Dell Wyse 5010 Thin Client - Privilege Escalation
I recently had to perform a penetration test for a company that wanted to make sure the software being used for marking exams was secure. The software was running off the Dell Wyse 5010 thin clients, accessing a web application hosted on a Windows server.
After spending a bit of time on the software itself, and testing the various functions within it, I came to the conclusion that there isn’t a way to “cheat the system” with the software itself.
I was limited to what I could do on the thin client itself, as there have been some lockdown methods applied on the thin client. The thin client runs on Windows 7 Standard Embedded, and the account I was logged in as was a low privilege domain user.
There were no items in the Start Menu, I couldn’t open Task Manager, and a number of other actions were also locked down.
The first thing I was able to do to obtain control of the thin client, was a simple “Right Click” on the Desktop, and “Create Shortcut”. This allowed me to create a shortcut to
cmd.exe and to
I was able to open both
powershell.exe terminals. Even though I had access to the menu option “Run as Administrator”, it did nothing for my privileges when it loaded the terminal.
Powershell was also only version 1.
I could now access and browse files on the thin client, even though when you open
explorer.exe you cannot browse any files.
To my surprise, there was no anti-virus installed on this thin client.
I had physical access to the device, so I could plug in a USB drive with any tools I wanted to run.
My first thought was just to run
winPEAS on it for some easy wins. Unfortunately, because this is such an old version of Windows,
winPEAS kept crashing.
Powershell scripts also were blocked from loading, so I couldn’t use any of the normal enumeration tools.
After searching a bit online, I found SharpUp. It’s basically the c-sharp version of
PowerUp.ps1. I compiled it, and ran it.
It identified two services that I could exploit. The first being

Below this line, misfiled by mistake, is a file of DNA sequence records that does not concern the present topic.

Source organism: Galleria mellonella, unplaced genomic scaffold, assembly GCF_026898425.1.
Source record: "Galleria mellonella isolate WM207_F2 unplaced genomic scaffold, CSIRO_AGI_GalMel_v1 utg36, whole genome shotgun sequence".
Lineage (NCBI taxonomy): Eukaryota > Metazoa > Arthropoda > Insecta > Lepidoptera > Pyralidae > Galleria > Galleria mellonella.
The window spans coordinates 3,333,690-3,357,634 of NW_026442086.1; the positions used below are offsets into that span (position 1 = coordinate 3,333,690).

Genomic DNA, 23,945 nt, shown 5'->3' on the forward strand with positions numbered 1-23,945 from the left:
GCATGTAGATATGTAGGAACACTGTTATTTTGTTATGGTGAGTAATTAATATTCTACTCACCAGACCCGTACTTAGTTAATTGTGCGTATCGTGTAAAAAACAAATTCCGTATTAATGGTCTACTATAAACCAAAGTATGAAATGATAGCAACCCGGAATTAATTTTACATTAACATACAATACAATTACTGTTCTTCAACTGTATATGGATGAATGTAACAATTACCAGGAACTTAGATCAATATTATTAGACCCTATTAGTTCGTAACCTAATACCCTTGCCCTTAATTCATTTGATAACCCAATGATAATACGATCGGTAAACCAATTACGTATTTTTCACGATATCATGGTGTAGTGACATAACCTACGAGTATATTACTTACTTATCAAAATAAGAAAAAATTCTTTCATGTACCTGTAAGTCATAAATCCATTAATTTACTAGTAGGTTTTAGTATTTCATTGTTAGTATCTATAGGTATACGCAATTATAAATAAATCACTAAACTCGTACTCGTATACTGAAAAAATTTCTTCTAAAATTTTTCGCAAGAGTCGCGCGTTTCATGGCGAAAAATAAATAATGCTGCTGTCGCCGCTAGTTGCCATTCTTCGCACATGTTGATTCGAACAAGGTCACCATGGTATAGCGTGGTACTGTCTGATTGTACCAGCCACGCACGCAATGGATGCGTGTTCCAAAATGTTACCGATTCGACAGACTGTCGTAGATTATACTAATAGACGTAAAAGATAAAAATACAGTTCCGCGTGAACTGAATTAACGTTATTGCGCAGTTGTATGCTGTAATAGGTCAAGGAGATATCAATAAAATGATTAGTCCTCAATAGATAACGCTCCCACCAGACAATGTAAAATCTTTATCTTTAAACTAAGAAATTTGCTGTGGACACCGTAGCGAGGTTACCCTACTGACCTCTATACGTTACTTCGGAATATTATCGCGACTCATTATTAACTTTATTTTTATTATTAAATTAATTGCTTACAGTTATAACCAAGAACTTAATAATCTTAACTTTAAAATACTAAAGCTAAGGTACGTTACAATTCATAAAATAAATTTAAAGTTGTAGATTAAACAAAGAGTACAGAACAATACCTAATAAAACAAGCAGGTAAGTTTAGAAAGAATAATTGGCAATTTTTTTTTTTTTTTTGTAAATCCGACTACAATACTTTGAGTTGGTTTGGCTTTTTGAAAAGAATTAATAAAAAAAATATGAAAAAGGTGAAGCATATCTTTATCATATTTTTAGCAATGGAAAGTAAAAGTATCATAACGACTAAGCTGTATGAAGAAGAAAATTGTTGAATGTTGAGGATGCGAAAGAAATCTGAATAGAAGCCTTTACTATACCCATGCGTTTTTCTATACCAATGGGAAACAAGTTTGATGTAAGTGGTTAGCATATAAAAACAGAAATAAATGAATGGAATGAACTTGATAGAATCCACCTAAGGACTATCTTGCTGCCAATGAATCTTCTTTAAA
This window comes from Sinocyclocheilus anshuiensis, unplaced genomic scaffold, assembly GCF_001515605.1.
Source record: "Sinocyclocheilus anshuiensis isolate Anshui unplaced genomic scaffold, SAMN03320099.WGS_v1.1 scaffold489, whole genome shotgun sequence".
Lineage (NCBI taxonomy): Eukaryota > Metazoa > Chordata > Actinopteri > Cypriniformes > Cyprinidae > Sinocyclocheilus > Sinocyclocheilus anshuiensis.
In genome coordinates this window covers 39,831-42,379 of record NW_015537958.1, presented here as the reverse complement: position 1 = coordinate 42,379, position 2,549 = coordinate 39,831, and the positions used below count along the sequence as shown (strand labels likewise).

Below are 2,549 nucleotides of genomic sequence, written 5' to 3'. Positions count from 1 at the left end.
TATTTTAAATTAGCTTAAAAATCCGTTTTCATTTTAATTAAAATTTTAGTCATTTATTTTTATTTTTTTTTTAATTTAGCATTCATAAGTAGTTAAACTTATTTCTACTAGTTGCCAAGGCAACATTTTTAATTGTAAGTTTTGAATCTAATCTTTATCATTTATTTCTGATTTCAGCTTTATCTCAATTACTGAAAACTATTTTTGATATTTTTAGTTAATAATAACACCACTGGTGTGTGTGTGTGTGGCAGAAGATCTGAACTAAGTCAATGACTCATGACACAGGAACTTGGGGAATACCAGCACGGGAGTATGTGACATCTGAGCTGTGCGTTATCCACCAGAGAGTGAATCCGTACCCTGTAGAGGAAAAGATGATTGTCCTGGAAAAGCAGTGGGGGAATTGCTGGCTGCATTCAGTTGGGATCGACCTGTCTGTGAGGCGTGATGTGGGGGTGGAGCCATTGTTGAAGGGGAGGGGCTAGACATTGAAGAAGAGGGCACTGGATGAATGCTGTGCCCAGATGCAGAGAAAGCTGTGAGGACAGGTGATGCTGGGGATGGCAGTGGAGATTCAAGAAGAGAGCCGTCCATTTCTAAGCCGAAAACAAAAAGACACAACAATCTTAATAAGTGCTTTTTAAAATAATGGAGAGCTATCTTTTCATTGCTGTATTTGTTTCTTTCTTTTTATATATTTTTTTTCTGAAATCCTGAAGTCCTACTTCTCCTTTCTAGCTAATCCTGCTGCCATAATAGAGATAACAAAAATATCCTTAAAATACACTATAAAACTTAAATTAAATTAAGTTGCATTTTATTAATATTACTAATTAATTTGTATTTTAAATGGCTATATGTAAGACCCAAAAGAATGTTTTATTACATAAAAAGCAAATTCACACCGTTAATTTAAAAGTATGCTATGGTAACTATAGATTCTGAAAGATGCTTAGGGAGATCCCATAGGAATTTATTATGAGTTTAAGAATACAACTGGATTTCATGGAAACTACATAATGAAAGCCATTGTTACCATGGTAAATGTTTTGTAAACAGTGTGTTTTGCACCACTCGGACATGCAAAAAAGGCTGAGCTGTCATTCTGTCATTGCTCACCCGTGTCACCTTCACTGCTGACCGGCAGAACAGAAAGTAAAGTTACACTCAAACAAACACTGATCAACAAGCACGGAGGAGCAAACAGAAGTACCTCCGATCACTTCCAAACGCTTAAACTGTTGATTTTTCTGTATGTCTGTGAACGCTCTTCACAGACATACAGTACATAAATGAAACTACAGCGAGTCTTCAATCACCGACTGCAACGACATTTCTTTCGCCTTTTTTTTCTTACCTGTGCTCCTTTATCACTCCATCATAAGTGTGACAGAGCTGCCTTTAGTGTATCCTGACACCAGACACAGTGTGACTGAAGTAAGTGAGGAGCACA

SNMP, one of the standard Windows services, and another was
HAgent, which is the service used by Dell Wyse Device Manager that is installed on the thin clients.
To exploit this service, I was able to modify the
C:\Program Files\WDM\HAgent.exe file. I created a simple console application in c-sharp that would just add a local user, and add them into the administrators group.
I copied it over, and restarted the thin client. Once I was logged back in, the file executed and added my new local administrator user.
The exploitation of this service involved editing the registry settings. I didn’t have access to overwrite files, but I could do whatever I wanted to in the registry settings for this service.
I changed the
HKLM:\System\CurrentControlSet\Services\SNMP and used the following payloads:
cmd /c net user add pentest <PASSWORD>
cmd /c net localgroup administrators pentest
Each time I modified the settings, I had to restart the thin client so that the service would also restart to execute my payload.
Why all this trouble?
With local administrator access, I could make use of
mimikatz to download the local administrator password hash. And once I had this, I could test the password hash for password reuse against another +/- 120 thin clients. Fortunately for me, the same password was being used on all the thin clients.
This opened an attack opportunity:
- Install keyloggers on all thin clients to capture login details of other users (and administrators)
- Re-use these credentials to access the software as a different user or as an administrator
Will this work on other Wyse 5010 Thin Clients?
My understanding was that the thin clients I was working with, contained the standard factory installation as they come. It’s worth noting that I have do not have access to these devices outside of this engagement and it’s quite possible that the vulnerabilities were introduced by the IT department themselves.